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By Rebecca Fending
As September is National Self-Improvement Month, now is the time to broaden your horizons and find even more things that you enjoy! What better way to do that than getting out and moving your body while meeting new friends?
Pickleball is a popular pastime activity for many Florida seniors. It’s not quite as intense as tennis can be, but pickleball is great, light exercise for those looking to just get their body moving. This sport is like the younger sister of Tennis, and the BFF cousin of badminton. In pickleball, two or four players use solid paddles to hit a wiffle-like ball over a net.
Believe it or not, pickleball is a sport that was invented and developed within recent history. Some of us may even remember its invention!
Developed in 1965, pickleball was created in Seattle, Washington, by Joel Pritchard, a congressman from Washington, and businessman Bill Bell. After returning home from summer golf, the men looked to entertain the restless kids at home. Looking for a family-inclusive game, badminton was their first option. The men and children lacked the right materials to play the game officially, so their improvisation skills were put to the test. Table tennis paddles were used to bat at a perforated plastic ball. The ball was hit over the badminton net. From there, the game was born.
But what about the funny name? According to the Onix Pickleball website, the game got its name from Pritchard’s wife, Joan. Pickleball’s unique combination of various sports reminded her of, “… the pickle boat in crew where oarsmen were chosen from the leftovers of the other boats.”
As with any sport, the rules are crucial to the game. Pickleball is played as follows, according to USAPickleball.org:
- Pickleball takes place on a badminton-sized court: 20′ x 44′
- The game is played either as doubles (two players per team) or singles; doubles is most common and a great way to make friends in your area.
- The same size playing area and rules are used for both singles and doubles.
How to Serve
- The server’s arm must be moving in an upward arc when the ball is struck.
- Paddle contact with the ball must not be made above the waist level.
- The head of the paddle must not be above the highest part of the wrist at contact.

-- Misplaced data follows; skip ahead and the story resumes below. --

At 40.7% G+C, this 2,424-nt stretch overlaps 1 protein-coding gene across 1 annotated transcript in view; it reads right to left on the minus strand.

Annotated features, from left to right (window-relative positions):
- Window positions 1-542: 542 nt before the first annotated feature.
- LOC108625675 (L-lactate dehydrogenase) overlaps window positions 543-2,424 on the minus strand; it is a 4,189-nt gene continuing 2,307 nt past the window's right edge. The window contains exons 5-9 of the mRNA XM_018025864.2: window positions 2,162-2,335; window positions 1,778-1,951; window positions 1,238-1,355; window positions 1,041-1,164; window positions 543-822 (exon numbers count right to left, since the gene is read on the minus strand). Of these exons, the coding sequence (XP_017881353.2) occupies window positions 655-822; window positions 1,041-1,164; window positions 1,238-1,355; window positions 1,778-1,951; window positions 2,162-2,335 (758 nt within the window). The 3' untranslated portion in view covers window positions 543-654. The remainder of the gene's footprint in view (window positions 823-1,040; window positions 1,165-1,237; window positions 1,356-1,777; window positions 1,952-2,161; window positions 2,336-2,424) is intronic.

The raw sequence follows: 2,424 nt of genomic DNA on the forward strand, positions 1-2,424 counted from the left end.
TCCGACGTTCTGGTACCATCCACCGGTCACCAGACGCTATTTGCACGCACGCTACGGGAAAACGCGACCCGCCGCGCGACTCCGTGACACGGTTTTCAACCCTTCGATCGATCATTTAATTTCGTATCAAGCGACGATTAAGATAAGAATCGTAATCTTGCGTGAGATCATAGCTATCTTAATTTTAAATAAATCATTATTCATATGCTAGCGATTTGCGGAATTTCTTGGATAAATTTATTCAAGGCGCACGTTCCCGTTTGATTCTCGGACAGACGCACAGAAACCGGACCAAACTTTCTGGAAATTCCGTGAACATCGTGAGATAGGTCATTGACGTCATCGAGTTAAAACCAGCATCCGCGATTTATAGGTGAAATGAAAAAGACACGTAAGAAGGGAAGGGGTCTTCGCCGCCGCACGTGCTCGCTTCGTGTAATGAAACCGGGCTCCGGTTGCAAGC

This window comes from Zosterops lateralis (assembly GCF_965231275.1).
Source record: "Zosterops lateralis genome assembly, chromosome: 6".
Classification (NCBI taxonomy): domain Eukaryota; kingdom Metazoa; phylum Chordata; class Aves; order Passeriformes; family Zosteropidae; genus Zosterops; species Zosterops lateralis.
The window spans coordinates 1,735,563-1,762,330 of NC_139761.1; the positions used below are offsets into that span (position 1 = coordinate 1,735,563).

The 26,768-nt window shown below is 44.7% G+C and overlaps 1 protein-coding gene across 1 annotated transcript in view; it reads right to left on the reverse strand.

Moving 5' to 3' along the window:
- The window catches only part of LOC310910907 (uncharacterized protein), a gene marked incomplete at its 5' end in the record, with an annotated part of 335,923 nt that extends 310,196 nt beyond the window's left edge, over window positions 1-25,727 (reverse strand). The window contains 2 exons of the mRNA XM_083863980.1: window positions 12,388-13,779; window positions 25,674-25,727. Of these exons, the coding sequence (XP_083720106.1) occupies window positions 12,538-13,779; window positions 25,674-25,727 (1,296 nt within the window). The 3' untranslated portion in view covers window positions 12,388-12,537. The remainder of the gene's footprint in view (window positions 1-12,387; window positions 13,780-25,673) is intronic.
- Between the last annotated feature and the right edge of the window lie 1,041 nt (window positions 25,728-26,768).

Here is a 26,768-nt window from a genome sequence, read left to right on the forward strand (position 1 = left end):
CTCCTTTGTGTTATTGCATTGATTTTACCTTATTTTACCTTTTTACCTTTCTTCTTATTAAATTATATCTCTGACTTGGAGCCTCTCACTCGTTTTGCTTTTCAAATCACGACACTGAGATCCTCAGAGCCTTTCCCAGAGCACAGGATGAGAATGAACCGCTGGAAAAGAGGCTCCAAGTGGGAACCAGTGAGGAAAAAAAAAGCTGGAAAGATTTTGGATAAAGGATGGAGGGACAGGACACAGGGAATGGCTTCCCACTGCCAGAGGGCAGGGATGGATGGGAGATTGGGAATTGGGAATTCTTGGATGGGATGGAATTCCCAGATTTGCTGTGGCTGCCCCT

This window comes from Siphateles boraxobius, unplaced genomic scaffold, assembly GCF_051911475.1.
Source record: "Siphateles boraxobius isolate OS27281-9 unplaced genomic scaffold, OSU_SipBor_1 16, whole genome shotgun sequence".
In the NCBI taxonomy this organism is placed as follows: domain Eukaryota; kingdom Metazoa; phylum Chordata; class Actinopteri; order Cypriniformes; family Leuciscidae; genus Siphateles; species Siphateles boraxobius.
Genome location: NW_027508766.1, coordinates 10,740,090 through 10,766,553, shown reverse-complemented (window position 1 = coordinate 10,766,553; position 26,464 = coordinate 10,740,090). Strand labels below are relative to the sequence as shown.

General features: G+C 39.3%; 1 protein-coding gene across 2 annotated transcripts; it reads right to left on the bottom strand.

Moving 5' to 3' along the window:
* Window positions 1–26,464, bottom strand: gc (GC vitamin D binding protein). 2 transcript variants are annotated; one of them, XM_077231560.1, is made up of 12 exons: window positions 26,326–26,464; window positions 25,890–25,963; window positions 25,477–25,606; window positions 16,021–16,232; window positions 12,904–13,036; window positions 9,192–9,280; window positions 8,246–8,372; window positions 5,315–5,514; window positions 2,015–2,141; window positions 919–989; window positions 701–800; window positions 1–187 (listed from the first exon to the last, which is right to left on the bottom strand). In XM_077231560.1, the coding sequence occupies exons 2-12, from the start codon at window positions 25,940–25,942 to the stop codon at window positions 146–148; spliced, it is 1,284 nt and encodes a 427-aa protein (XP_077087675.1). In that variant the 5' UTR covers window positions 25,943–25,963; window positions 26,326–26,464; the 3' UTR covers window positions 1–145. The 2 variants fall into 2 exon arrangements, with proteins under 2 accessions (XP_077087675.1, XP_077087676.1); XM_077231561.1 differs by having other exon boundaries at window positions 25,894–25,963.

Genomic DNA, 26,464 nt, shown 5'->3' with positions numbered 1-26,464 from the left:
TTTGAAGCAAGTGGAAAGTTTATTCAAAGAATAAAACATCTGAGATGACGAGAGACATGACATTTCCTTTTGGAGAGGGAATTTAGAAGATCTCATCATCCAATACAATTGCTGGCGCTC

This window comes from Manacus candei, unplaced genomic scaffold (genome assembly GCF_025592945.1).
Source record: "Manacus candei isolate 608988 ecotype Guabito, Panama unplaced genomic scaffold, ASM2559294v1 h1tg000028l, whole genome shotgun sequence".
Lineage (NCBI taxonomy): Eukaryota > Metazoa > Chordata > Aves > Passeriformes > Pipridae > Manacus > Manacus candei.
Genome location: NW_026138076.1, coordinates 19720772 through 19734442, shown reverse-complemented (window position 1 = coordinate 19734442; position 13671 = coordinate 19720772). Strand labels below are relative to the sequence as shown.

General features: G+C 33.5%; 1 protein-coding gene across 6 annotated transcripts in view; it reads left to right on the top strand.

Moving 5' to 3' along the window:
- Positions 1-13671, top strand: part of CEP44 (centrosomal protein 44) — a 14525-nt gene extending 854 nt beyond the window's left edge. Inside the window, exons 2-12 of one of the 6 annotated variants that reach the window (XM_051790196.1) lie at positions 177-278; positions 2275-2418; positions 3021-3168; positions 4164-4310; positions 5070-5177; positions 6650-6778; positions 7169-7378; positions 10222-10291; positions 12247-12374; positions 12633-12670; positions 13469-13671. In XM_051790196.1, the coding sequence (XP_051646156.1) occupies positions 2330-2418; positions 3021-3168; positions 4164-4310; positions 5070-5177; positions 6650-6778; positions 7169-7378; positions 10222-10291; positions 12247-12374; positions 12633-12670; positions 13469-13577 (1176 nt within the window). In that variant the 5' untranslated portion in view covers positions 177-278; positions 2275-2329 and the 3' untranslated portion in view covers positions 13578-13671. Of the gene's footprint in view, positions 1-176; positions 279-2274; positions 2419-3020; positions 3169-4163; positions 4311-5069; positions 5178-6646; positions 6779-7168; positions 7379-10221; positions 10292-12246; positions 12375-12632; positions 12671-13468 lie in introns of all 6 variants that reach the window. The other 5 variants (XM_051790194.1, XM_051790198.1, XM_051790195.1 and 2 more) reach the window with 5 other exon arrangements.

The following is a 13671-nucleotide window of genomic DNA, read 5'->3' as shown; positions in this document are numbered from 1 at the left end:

- A “drop serve” is also permitted, in which case none of the elements above apply.
- At the time the ball is struck, the server’s feet may not touch the court or outside the imaginary extension of the sideline or centerline and at least one foot must be behind the baseline on the playing surface or the ground behind the baseline.
- The serve is made diagonally crosscourt and must land within the confines of the opposite diagonal court.
- Only one serve attempt is allowed per server.
- Both players on the serving doubles team have the opportunity to serve and score points until they commit a fault *(except for the first service sequence of each new game).
- The first serve of each side-out is made from the right/even court.
- If a point is scored, the server switches sides and the server initiates the next serve from the left/odd court.
- As subsequent points are scored, the server continues switching back and forth until a fault is committed and the first server loses the serve.
- When the first server loses the serve the partner then serves from their correct side of the court (except for the first service sequence of the game*).
- The second server continues serving until his team commits a fault and loses the serve to the opposing team.
- Once the service goes to the opposition (at side out), the first serve is from the right/even court and both players on that team have the opportunity to serve and score points until their team commits two faults.
- In singles the server serves from the right/even court when his or her score is even and from the left/odd when the score is odd.
- *At the beginning of each new game only one partner on the serving team has the opportunity to serve before faulting, after which the service passes to the receiving team.
- Points are scored only by the serving team.
- Games are normally played to 11 points, win by 2.
- Tournament games may be to 15 or 21, win by 2.
- When the serving team’s score is even (0, 2, 4, 6, 8, 10…) the player who was the first server in the game for that team will be in the right-side court when serving or receiving; when odd (1, 3, 5, 7, 9…) that player will be in the left-side court when serving or receiving.
- When the ball is served, the receiving team must let it bounce before returning, and then the serving team must let it bounce before returning, thus two bounces.
- After the ball has bounced once in each team’s court, both teams may either volley the ball (hit the ball before it bounces) or play it off a bounce (ground stroke).
- The two-bounce rule eliminates the serve and volley advantage and extends rallies.